Depression

Depression can be a serious illness. Health professionals tend to use the terms 'depression', 'depressive illness' or clinical depression to refer to something very different from the common experience of feeling miserable or fed up for a short period of time.

In depression you may have feelings of extreme sadness that can last for a long time. These feelings are severe enough to interfere with your daily life, and can last for weeks or months rather than days.

Depression is common; about 15 percent of people will have a bout of major depression at some point in their lives and it is the fourth most common cause of disability worldwide. The number of people with depression is hard to estimate, because many don't get help or aren't formally diagnosed.

Most of the 4,000 suicides committed each year in England are linked to depression. On average, 15% of people with recurrent depression (repeated attacks) have an increased risk of suicide.

Women seem to be twice as likely to suffer from depression than men, although this could possibly be because men may be less likely to seek help. Depression can appear at any age and occurs in every Western country. There is some debate about whether it is seen in every culture across the world, although it now seems likely that depression is a universal human condition.

People with a family history of depression are more likely to experience depression themselves. Depression affects people in many different ways and can cause a wide variety of physical, psychological (mental) and social symptoms.

Doctors describe depression in the following three ways:

1. By how serious it is:

  • mild, in which there is some impact on your daily life
  • moderate, in which there is significant impact on your daily life
  • severe, in which activities of daily life are nearly impossible.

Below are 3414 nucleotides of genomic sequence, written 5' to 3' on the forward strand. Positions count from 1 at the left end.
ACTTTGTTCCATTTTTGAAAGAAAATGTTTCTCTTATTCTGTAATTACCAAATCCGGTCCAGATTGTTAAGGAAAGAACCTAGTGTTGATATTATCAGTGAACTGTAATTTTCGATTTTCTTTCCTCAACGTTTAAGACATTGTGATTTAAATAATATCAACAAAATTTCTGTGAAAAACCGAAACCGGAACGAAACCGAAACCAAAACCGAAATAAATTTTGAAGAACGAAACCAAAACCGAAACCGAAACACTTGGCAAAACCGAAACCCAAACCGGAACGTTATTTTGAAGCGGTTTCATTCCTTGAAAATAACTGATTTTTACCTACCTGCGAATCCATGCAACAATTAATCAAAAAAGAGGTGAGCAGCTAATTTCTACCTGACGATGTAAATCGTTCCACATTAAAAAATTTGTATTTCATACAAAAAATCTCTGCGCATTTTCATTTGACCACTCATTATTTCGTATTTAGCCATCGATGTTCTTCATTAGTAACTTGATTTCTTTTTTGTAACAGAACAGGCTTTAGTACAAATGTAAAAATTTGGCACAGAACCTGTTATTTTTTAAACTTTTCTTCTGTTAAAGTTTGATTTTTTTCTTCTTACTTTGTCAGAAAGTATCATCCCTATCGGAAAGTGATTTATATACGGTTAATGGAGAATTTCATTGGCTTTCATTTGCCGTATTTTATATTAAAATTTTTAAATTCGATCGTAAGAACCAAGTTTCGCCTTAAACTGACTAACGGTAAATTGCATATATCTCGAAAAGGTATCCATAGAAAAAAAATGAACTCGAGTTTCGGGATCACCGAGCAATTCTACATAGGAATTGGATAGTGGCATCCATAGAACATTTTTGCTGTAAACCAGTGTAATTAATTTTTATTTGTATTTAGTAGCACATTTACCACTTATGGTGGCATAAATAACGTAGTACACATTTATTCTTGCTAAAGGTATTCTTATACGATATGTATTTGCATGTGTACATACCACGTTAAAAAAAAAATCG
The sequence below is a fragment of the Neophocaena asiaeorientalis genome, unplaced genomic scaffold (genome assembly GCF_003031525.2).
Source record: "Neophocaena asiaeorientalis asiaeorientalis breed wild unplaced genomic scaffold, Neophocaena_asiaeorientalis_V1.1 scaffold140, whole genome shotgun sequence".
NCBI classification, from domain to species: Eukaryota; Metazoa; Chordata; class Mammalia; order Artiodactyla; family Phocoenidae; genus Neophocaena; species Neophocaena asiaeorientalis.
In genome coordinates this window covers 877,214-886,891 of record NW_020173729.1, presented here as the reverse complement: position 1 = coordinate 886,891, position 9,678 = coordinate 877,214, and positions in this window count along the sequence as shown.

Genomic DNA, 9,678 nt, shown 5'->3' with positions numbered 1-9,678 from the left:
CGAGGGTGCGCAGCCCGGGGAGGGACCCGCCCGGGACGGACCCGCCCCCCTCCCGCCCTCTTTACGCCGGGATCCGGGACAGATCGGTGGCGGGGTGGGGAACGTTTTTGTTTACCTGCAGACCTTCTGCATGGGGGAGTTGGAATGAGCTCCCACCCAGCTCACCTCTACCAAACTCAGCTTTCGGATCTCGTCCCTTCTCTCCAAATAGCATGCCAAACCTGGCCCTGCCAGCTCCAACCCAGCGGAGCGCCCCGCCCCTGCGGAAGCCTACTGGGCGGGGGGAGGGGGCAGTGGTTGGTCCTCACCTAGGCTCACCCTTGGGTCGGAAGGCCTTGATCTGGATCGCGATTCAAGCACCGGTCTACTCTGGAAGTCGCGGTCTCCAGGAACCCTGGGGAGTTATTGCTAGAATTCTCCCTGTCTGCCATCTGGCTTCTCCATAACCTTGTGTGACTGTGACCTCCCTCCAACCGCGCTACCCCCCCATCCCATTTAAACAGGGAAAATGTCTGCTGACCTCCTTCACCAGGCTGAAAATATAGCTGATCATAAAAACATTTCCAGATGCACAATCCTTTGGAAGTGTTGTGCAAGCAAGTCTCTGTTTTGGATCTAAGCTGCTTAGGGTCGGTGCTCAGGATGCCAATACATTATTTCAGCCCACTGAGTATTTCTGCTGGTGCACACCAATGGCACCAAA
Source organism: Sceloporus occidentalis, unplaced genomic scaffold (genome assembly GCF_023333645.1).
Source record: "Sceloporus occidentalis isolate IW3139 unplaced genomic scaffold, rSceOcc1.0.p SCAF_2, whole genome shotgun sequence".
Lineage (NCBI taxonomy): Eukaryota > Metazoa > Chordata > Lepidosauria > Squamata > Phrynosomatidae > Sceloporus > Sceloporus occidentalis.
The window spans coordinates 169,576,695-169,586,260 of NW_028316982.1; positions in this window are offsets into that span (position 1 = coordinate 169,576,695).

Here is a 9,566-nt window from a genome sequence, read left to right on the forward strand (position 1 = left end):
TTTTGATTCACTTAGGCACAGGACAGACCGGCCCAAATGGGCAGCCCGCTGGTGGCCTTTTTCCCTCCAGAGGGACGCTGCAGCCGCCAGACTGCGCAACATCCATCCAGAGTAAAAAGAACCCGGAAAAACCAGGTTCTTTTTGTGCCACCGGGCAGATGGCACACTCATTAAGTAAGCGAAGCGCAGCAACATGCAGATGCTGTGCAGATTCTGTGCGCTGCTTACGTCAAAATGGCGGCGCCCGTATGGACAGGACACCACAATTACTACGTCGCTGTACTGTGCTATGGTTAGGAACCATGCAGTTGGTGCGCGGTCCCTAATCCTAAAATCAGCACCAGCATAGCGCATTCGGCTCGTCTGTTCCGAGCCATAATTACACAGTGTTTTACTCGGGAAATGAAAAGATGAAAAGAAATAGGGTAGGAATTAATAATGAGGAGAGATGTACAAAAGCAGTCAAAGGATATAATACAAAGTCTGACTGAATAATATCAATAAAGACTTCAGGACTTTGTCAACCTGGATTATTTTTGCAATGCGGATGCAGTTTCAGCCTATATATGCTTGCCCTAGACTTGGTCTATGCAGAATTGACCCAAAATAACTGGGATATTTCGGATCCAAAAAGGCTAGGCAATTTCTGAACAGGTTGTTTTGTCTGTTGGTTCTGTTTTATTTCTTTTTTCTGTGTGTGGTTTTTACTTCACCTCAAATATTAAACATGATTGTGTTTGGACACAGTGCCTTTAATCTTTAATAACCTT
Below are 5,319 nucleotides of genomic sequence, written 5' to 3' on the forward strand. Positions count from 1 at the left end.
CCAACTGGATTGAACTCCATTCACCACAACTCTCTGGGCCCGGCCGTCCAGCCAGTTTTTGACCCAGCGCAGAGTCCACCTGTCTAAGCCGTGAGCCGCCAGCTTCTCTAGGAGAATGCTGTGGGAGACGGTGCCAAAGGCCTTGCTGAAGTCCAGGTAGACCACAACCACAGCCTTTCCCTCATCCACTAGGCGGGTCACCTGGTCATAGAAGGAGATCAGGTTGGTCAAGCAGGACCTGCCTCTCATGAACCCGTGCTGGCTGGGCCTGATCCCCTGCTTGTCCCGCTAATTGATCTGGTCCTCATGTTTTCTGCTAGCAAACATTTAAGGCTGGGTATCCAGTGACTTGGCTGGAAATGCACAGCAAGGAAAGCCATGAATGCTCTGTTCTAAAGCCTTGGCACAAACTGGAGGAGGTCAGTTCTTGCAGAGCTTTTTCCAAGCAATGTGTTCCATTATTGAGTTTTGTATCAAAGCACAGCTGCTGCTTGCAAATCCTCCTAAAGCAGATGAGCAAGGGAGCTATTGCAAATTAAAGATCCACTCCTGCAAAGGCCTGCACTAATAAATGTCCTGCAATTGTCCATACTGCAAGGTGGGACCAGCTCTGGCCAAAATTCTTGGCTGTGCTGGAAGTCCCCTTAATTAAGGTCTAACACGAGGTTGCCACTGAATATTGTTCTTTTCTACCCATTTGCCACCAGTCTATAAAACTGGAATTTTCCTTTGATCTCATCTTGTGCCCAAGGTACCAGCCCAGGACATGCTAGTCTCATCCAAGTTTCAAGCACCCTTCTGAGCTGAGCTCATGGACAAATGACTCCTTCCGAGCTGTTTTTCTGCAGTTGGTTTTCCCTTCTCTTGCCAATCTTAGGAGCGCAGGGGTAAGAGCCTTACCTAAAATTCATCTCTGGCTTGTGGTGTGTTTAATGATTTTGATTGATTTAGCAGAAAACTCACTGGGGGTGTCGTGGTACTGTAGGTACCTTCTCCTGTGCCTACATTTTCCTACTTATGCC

2. By physical symptoms: If you have depression you will probably have one or two (or maybe more) physical ('somatic') symptoms.

3. By psychotic symptoms: If you have depression you may also have psychotic symptoms, such as hallucinations or delusions. These symptoms don't affect everyone with depression. Please see the separate encyclopaedia topics on specific types of depression such as bi-polar affective disorder, and seasonal affective disorder (SAD) for further information.

Symptoms

If you are depressed you often lose interest in things that you used to enjoy. Depression commonly interferes with your work, social and family life. In addition, there are many other symptoms, which can be physical, psychological, and social.

Psychological symptoms:

  • continuous low / blue mood or sadness;
  • feelings of hopelessness and helplessness;
  • low self-esteem;
  • tearfulness;
  • feelings of guilt;
  • feeling irritable and intolerant of others;
  • lack of motivation, have little interest in and difficulty making decisions;
  • lack of enjoyment;
  • suicidal thoughts / thoughts of harming someone else;
  • feeling anxious or worried;
  • reduced sex drive.

Physical symptoms:

  • slowed movement / speech;
  • change in appetite / weight (usually decreased but sometimes increased);
  • constipation;
  • unexplained aches and pains;
  • lack of energy / lack of interest in sex; and
  • changes to the menstrual cycle (in women).

Social symptoms:

  • not performing well at work;
  • taking part in fewer social activities and avoiding contact with friends;
  • reduced hobbies and interests, and difficulties in home and family life.

Causes

Lots of different factors can trigger depression. For some people, upsetting or stressful life events such as bereavement, divorce, illness, redundancy and job or money worries can be the cause. This is often known as reactive depression - the depression is a reaction to the event. Its also called exogenous depression (exogenous is a Latin word meaning originating outside the body).

In other cases, depression doesnt have an obvious cause. This is sometimes called endogenous (meaning originating within the body).

Because depression can have many causes, its sometimes split into three broad groups; psychological, physical and social.

  • Psychological a stressful or upsetting life event causes a persistent low mood, low self-esteem and feelings of hopelessness about the future.
  • Physical or chemical - depression is caused by changes in levels of chemicals in the brain. For example, your mood can change as hormone levels go up and down. This is sometimes seen in women and is associated with the menstrual cycle, pregnancy, miscarriage, childbirth, and the menopause.